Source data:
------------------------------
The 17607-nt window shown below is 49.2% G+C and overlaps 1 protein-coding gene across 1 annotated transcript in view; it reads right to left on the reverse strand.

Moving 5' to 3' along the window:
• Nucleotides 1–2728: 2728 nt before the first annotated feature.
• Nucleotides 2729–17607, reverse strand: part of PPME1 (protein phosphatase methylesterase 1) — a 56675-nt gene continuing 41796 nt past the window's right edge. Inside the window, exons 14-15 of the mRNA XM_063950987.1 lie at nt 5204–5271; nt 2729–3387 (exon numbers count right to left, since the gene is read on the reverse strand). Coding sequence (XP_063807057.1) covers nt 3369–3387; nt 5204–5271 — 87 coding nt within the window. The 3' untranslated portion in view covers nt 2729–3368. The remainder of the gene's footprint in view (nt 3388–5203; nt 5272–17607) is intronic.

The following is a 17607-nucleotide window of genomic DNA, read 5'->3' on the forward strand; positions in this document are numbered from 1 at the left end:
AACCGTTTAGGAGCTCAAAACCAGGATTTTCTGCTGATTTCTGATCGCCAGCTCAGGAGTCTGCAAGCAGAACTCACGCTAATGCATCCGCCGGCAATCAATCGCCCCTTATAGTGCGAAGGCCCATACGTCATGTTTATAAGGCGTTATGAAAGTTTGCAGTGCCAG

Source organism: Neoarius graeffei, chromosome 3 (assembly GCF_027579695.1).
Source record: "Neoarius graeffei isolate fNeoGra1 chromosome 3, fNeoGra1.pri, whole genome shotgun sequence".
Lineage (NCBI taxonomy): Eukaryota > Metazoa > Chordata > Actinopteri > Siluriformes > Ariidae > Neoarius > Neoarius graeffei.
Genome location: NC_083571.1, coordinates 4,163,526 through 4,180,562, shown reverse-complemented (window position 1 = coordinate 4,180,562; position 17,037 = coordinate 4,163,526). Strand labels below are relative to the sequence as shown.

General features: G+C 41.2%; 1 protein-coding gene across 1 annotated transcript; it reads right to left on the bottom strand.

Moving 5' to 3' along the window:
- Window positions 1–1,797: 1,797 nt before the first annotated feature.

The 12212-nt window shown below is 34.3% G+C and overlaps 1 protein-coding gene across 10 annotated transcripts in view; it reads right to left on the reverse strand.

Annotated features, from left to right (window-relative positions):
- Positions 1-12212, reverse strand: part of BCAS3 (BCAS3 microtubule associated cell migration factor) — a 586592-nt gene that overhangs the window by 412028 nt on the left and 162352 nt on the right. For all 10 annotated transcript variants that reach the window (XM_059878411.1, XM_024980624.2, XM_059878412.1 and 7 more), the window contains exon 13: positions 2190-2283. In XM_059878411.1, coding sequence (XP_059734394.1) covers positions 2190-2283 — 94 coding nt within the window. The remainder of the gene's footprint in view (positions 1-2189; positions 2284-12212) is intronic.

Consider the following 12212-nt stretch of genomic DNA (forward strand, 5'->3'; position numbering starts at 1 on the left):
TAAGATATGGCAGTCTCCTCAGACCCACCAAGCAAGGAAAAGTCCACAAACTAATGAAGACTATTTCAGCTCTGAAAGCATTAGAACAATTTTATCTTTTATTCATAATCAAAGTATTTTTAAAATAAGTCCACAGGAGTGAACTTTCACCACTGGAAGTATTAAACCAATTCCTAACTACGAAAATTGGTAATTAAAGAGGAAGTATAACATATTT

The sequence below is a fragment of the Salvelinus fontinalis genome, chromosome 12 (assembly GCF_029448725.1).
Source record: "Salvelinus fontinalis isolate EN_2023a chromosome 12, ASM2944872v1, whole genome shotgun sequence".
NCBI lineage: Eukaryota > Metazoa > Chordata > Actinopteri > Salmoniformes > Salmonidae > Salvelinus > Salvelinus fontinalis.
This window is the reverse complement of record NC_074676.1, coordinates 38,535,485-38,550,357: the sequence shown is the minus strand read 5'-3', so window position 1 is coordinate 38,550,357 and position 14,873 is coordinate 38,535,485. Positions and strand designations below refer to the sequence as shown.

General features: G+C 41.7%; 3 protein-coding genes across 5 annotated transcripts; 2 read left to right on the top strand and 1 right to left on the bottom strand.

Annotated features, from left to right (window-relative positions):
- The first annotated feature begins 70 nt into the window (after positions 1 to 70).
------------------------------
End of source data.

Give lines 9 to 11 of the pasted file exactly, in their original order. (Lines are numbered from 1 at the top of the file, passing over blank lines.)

Lineage (NCBI taxonomy): Eukaryota > Metazoa > Chordata > Actinopteri > Siluriformes > Ariidae > Neoarius > Neoarius graeffei.
Genome location: NC_083571.1, coordinates 4,163,526 through 4,180,562, shown reverse-complemented (window position 1 = coordinate 4,180,562; position 17,037 = coordinate 4,163,526). Strand labels below are relative to the sequence as shown.

General features: G+C 41.2%; 1 protein-coding gene across 1 annotated transcript; it reads right to left on the bottom strand.